Exclusive Goods and Formal-Sector Employment
We explore how the underemployment problem of less-developed economies is related to income inequality. Consumers have nonhomothetic preferences over differentiated products of formal-sector goods and thus inequality affects the composition of aggregate demand via the price-setting behavior of firms. We find that high inequality divides the formal sector into mass producers and exclusive producers (which serve only the rich); high inequality generates an equilibrium where many workers are crowded into the informal economy; and an increase in subsistence productivity raises the unskilled workers' wages and boosts employment due to the higher purchasing power of poorer households. (JEL D31, D43, E24, E26, J24)
If you experience problems downloading a file, check if you have the proper application to view it first. In case of further problems read the IDEAS help page. Note that these files are not on the IDEAS site. Please be patient as the files may be large.
As the access to this document is restricted, you may want to look for a different version under "Related research" (further below) or search for a different version of it.
Volume (Year): 3 (2011)
Issue (Month): 1 (January)
|Contact details of provider:|| Web page: https://www.aeaweb.org/aej-macro|
More information through EDIRC
|Order Information:||Web: https://www.aeaweb.org/subscribe.html|
References listed on IDEAS
Please report citation or reference errors to , or , if you are the registered author of the cited work, log in to your RePEc Author Service profile, click on "citations" and make appropriate adjustments.:
- James Tybout, 1998.
"Manufacturing Firms In Developing Countries: How Well Do They Do, And Why?,"
Development and Comp Systems
- James R. Tybout, 2000. "Manufacturing Firms in Developing Countries: How Well Do They Do, and Why?," Journal of Economic Literature, American Economic Association, vol. 38(1), pages 11-44, March.
- Tybout, James, 1998. "Manufacuring firms in developing countries - how well do they do, and why?," Policy Research Working Paper Series 1965, The World Bank.
- James Tybout, 1999. "Manufacturing Firms in Developing Countries: How Well Do They Do, and Why?," Development and Comp Systems 9906001, EconWPA, revised 10 Jun 1999.
- Reto Foellmi & Joseph Zweimï¿½ller, 2006.
"Mass Consumption, Exclusion, and Unemployment,"
IEW - Working Papers
296, Institute for Empirical Research in Economics - University of Zurich.
- Edmond, Chris & Veldkamp, Laura, 2009.
"Income dispersion and counter-cyclical markups,"
Journal of Monetary Economics,
Elsevier, vol. 56(6), pages 791-804, September.
- Dehez, Pierre, 1985. "Monopolistic equilibrium and involuntary unemployment," Journal of Economic Theory, Elsevier, vol. 36(1), pages 160-165, June.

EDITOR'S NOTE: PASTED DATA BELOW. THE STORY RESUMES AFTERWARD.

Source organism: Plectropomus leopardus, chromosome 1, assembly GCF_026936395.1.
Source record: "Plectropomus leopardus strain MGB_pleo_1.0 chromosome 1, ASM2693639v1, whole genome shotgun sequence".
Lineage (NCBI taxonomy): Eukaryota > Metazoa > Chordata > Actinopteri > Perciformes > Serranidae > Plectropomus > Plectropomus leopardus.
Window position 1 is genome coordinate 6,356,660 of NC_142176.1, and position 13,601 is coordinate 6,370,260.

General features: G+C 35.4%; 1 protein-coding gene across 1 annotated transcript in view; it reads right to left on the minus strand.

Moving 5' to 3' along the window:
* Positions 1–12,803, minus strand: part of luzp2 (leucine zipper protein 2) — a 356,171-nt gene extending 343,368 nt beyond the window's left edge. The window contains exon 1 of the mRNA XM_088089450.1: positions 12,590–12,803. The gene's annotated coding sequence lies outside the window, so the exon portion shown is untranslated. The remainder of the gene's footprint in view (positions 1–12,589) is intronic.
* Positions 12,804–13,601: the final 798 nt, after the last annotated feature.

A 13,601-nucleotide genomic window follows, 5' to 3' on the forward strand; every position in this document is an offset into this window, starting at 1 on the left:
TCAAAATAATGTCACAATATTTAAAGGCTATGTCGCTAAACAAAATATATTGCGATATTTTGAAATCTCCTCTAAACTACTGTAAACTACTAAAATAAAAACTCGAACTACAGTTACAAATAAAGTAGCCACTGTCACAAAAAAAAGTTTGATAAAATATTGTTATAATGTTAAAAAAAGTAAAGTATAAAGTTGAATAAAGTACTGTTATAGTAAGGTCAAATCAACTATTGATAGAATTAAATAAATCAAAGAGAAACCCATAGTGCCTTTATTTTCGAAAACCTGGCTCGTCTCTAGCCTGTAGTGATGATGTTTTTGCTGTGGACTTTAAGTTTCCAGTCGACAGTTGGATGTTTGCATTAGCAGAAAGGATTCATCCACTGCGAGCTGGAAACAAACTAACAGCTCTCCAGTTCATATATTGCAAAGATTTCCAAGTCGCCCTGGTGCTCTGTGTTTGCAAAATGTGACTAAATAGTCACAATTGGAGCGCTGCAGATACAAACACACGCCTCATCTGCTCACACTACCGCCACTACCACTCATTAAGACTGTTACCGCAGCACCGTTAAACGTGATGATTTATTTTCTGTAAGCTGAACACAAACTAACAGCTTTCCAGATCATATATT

- Reto Foellmi & Manuel Oechslin, "undated".
"Who Gains From Non-Collusive Corruption?,"
IEW - Working Papers
142, Institute for Empirical Research in Economics - University of Zurich.
- Chol-Won Li., "undated". "Inequality and Growth: A Schumpeterian Perspective," Working Papers 9609, Business School - Economics, University of Glasgow, revised Feb 1998.
- Diego Winkelried, 2005. "Income Distribution and the Size of the Informal Sector," Development and Comp Systems 0512005, EconWPA.
- Flam, Harry & Helpman, Elhanan, 1987. "Vertical Product Differentiation and North-South Trade," American Economic Review, American Economic Association, vol. 77(5), pages 810-822, December.
- Dasgupta, Partha & Ray, Debraj, 1987. "Inequality as a Determinant of Malnutrition and Unemployment: Policy," Economic Journal, Royal Economic Society, vol. 97(385), pages 177-188, March.
- Djankov, Simeon & McLiesh, Caralee & Shleifer, Andrei, 2007.
"Private credit in 129 countries,"
Journal of Financial Economics,
Elsevier, vol. 84(2), pages 299-329, May.
- Simeon Djankov & Caralee McLiesh & Andrei Shleifer, 2005. "Private Credit in 129 Countries," NBER Working Papers 11078, National Bureau of Economic Research, Inc.
- Shleifer, Andrei & Djankov, Simeon & McLiesh, Caralee, 2007. "Private credit in 129 countries?," Scholarly Articles 27867134, Harvard University Department of Economics.
When requesting a correction, please mention this item's handle: RePEc:aea:aejmac:v:3:y:2011:i:1:p:242-72. See general information about how to correct material in RePEc.
For technical questions regarding this item, or to correct its authors, title, abstract, bibliographic or download information, contact: (Jane Voros)or (Michael P. Albert)
If you have authored this item and are not yet registered with RePEc, we encourage you to do it here. This allows to link your profile to this item. It also allows you to accept potential citations to this item that we are uncertain about.
If references are entirely missing, you can add them using this form.
If the full references list an item that is present in RePEc, but the system did not link to it, you can help with this form.
If you know of missing items citing this one, you can help us creating those links by adding the relevant references in the same way as above, for each refering item. If you are a registered author of this item, you may also want to check the "citations" tab in your profile, as there may be some citations waiting for confirmation.
Please note that corrections may take a couple of weeks to filter through the various RePEc services.